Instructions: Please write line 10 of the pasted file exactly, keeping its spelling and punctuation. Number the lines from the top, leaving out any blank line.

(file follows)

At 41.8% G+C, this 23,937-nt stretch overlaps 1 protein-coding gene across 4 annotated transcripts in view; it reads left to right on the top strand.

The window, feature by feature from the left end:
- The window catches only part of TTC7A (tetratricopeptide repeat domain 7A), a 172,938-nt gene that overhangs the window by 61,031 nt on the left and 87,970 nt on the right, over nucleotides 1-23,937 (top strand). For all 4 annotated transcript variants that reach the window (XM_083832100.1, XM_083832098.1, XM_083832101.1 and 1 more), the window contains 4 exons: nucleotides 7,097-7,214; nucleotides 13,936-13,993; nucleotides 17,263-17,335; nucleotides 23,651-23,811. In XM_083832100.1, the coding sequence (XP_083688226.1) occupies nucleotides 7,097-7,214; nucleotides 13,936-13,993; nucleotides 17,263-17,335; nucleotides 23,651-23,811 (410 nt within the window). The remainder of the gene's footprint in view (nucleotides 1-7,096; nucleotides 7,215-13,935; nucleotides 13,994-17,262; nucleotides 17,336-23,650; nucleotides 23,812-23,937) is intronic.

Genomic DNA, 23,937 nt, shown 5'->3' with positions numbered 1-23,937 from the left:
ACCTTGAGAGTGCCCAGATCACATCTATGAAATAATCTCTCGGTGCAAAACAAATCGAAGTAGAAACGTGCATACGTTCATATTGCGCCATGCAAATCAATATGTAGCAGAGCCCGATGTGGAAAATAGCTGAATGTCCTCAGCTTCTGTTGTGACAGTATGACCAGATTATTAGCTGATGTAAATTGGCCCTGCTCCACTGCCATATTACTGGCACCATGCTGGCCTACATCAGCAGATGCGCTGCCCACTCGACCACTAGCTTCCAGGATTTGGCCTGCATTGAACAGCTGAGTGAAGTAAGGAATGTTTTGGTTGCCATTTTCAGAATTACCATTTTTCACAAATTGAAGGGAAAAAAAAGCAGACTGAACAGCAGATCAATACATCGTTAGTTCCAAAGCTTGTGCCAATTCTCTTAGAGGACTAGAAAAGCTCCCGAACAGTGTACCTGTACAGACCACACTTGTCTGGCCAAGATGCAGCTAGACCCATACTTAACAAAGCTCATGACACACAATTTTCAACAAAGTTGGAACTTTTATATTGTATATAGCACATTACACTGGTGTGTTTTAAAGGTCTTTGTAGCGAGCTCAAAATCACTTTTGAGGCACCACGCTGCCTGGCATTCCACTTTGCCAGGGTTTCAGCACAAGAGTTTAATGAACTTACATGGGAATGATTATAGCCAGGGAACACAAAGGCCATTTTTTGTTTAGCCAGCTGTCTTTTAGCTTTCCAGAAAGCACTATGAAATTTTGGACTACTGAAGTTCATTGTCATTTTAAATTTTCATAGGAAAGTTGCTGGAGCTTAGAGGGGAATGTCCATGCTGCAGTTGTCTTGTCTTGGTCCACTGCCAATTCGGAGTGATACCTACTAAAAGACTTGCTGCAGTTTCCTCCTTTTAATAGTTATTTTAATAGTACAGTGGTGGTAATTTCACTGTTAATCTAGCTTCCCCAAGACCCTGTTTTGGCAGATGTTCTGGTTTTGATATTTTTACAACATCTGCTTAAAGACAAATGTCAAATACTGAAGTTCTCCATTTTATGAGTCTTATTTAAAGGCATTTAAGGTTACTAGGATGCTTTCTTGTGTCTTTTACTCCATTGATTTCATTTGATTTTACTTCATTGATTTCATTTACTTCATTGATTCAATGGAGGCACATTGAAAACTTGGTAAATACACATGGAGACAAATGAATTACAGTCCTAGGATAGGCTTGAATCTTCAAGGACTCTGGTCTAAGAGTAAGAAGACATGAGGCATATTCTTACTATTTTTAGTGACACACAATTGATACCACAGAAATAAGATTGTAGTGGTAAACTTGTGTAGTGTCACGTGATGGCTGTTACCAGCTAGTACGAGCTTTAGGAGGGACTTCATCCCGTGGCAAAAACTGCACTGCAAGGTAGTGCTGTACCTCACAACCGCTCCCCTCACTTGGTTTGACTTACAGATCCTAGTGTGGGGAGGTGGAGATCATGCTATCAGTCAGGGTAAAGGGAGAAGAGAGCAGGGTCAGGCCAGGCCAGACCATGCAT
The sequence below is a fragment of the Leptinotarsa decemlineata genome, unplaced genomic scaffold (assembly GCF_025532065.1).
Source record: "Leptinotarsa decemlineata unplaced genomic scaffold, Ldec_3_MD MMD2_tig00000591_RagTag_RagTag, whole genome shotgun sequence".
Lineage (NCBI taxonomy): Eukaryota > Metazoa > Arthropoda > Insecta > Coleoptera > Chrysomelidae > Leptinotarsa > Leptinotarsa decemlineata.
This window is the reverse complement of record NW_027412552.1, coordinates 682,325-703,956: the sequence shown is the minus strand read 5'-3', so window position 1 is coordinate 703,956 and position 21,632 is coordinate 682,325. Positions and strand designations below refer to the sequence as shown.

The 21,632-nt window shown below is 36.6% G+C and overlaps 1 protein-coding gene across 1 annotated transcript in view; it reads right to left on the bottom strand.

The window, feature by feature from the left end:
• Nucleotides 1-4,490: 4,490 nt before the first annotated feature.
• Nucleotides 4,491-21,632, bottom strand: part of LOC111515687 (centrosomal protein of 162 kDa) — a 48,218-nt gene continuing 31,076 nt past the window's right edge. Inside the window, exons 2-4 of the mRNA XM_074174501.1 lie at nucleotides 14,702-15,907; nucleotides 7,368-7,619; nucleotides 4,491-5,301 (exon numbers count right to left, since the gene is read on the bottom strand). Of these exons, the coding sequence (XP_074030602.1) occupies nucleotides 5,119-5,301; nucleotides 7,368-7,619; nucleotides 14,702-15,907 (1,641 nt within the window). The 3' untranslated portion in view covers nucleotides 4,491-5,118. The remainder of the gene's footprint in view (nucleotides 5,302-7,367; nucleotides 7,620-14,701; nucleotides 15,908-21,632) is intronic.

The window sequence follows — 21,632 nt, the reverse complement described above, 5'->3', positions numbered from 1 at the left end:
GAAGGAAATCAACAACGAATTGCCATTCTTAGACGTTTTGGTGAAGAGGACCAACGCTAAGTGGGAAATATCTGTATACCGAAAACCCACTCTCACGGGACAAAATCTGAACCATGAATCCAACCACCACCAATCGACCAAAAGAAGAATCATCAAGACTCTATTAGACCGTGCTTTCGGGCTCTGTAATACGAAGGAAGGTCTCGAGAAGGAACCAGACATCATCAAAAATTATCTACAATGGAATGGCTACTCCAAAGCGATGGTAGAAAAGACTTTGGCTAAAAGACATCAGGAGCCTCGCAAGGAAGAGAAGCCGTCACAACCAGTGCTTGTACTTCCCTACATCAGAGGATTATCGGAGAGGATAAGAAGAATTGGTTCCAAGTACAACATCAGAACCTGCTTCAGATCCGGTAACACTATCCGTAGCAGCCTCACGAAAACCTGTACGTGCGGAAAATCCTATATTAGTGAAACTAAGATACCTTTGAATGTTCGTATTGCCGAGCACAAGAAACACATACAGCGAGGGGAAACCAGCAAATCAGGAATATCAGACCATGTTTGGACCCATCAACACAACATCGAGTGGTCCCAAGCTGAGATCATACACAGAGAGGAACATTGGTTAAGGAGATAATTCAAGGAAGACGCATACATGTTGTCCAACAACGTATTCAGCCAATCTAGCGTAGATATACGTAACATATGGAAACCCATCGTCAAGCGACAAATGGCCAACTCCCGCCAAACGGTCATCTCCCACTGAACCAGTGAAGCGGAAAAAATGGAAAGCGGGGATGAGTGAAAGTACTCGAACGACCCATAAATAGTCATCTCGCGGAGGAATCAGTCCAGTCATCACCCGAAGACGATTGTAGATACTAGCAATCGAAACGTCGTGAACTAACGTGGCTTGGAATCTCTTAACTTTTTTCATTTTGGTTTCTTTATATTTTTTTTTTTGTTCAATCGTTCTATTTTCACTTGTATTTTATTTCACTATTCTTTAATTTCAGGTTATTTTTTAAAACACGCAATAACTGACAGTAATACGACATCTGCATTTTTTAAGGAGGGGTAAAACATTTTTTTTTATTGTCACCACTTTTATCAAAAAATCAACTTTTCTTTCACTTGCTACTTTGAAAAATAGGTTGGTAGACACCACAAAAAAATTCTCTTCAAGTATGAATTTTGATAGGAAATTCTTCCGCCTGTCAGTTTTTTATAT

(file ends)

The 21,632-nt window shown below is 36.6% G+C and overlaps 1 protein-coding gene across 1 annotated transcript in view; it reads right to left on the bottom strand.